Evaluation: monitor temperature of surrounding area with thermocouples and thermal tape.

Nickel Plating on Be Test

Purpose: QC of plating process on Be tubes, using Be coupons.

Test: plate coupons along with tubes (no process-defining samples appear to be needed).

Evaluation: XPS, X-ray to measure plating thickness and uniformity.

Gold Sputtering on Be

Purpose: establish method to sputter gold onto Be Vacuum Pipe, with good adhesion and uniformity.

Test: use aluminum test cylinders to develop process, then qualify with Be coupons.

Evaluation: X-ray, bend test, quench, XPS.

Karen has started putting together the hardware needed for these tests, focussing first on the radiation testing of the paint and glue.

B1 Chamber Design

Nadine Kurita reported on progress in the final design of the B1 Vacuum Chamber. This is a two-piece, all-copper chamber, split longitudinally on the vertical plane. The incoming HEB side has an elliptical copper mask insert, and a gold mask tip, which is brazed to a copper slug, and e-beam welded in place.

The LEB side has more complex masking, but it is all machined into the parent chamber-half. Initial analysis of the LEB side showed that temperature variations in the magnet can be kept well below 0.5 °C, with no thermal shield. However, power on the HEB side mask is actually higher, for the 3 Amp, 9 GeV running condition. At this power, stresses in the chamber exceed yield stress of the copper. More work needs to be done on this.

Q1 Chamber Design

The radial Ion Pump between B1 and Q1 has been separated into its own sub-assembly. This is welded to the B1 and Q1 Chambers as part of the final assembly sequence. The pump includes baffles to shield the anodes from scattered SR off the B1 masks.

The Q1A Chamber is a round tube, which then transitions to an octagon through the last part of Q1A. This octagon flares out through Q1B to its final width in the Q1/Q2 Bellows, where it matches up with the octagonal shape of the Q2 Septum Chamber. Crescent-moon-shaped elliptical mask blades for Q1 are made by slicing the chamber half-way through its cross-section, like a salami, then inserting the sickle-shaped masks and e-beam welding it in place.

The octagonal chamber is made from 0.125 inch thick copper sheet metal. It is made in halves by bending the sheet metal, then e-beam welding together. There was some concern about the thin wall withstanding the vacuum pressure, and this will be checked.

Q2 Chamber Design

J. Langton reported on status of the Q2 Chamber. The Q2 LEB Chamber is 90 mm wide at the out-board end through SK1, to match up with the standard HER Arc octagonal extrusion used for the Q4 LEB Chamber. It quickly transitions from octagon to ellipse to make more room for the SK1 Magnet, then slowly narrows and increases in height as it approaches the back end of the septum can. Because of the differing vertical positions of the Q2 Magnet and incoming and outgoing BSC's for the LEB, the two Q2 LEB Chambers are slightly different in shape and vertical position.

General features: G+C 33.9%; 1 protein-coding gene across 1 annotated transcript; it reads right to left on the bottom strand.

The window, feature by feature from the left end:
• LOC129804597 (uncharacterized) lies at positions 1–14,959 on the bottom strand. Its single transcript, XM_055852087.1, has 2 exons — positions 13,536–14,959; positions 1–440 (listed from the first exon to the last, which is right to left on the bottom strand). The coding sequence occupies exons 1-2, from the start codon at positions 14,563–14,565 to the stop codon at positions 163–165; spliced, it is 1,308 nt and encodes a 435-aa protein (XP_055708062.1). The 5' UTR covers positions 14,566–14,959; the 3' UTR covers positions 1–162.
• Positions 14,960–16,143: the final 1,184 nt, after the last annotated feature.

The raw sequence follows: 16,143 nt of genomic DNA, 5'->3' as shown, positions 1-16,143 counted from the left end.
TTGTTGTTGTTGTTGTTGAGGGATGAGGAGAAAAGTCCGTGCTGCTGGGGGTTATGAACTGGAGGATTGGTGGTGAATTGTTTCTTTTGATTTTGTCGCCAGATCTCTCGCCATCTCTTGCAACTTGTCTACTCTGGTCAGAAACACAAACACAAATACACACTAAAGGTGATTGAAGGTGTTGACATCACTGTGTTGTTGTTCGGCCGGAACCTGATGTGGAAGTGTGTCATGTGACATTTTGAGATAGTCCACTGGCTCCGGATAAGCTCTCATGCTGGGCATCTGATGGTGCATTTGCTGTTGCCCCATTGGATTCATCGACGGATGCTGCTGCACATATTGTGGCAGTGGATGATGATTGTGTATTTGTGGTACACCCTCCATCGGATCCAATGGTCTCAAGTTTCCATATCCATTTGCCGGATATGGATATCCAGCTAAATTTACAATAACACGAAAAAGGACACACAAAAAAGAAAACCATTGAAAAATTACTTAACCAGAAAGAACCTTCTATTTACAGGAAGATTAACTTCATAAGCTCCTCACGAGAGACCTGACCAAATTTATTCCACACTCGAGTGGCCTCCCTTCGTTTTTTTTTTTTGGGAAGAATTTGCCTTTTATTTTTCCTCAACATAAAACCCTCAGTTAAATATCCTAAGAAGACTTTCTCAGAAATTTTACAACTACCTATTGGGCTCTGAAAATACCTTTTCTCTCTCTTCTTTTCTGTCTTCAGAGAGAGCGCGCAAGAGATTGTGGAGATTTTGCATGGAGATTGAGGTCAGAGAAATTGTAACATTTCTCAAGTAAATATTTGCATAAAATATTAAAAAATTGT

At the out-board end of the Q2 HEB Chamber, there is a transition to the odd octagonal shape of the Q4 HEB Chamber, then it slowly changes shape through the Q2 Magnet as the BSC changes. Both HEB and LEB chambers are made from bent up copper sheet metal, which is bent to shape then custom fit for e-beam welding and straightening.

NEG pumps in the HEB Chamber are used to pump the septum can. They start as a racetrack shape, then turn into two rows of circular wafers, strung on their heater rods.

Maximum temperatures for the two chambers, using a 3 Amp, 3.1 Gev LEB, and 0.5 W/cm^2 of HOM power deposited, are 97°C for the LEB Chamber, and 123°C for the HEB. Recent estimates of HOM power deposited are much lower than what was used, so the temperature profiles should be reduced somewhat.

Septum Masks

The possible vertical excursion of the two beams requires a 30 mm high region of active masking to protect the septum. Given this requirement, the CDR design for the masks would not work. And with only 16 inches of longitudinal space, and 8 kW of power which need to be absorbed, it is very difficult to make any design work. However, the double wedged-shaped mask concept presented by J. Langton appears to cover all angles (literally and figuratively) from SR strikes. The masks taper vertically and in width to blend into the HEB and LEB chamber shapes, yet stay clear of both BSC's and the very high-powered HEB B1 SR fan. Each mask has a cross-section with a narrow tip and sloping sides. The sides are inclined in two directions to smear out the SR power density.

Both masks are made from Glidcop, brazed to a copper picture frame retainer, and e-beam welded to the septum can. They are designed to allow up to a +/- 5 mm tolerance from beam excursions and chamber tolerances.

For the full 3 Amp, 3.1 GeV LEB, max power on the LEB mask is 8 kW. For 1% emittance, the max temperature is 150°C, and peak compressive stress is 30 ksi, just under the endurance limit for Glidcop. For 0% emittance, values are 20% higher, which puts the stress right at the yield strength of Glidcop. As emittance increases, the two SR strike fans start to increase in z-dimension, and overlap. Although the maximum temperature and stress decreases somewhat, it levels out at 120°C.

Bellows Module

The Q2 Septum chamber traps HOM power, so absorber is needed to reduce the Q of the cavity, thereby damping out any resonances and avoiding very high power levels. Since the Bellows Module is the largest aperture in the cavity, it is the optimal place to put the absorber. The design shown by Nadine Kurita incorporates 12 mm thick silicon carbide absorber in two rings, 0.75 inches long, inside each 10 inch flange of the Bellows. The absorber is brazed to a copper backing ring, using the waffle-tread concept develop for the RF cavity absorbers. Since this is the only place absorber is used on beamline in PEP-II, attention must be taken to its outgassing rate.

The Bellows Module itself uses the double-fingered design from the HER Arcs, but allows up to 4 mm of transverse offset during operation. Shield fingers are 0.014 inch Glidcop, and spring fingers are inconel. Maximum z-travel is +/- 0.15 inches during operation, and + 0.15/-0.75 inches during installation/ alignment. The large transverse offset requires the use of formed bellows, instead of the conventional welded design.

These minutes, and agenda for future meetings, are available on the Web at: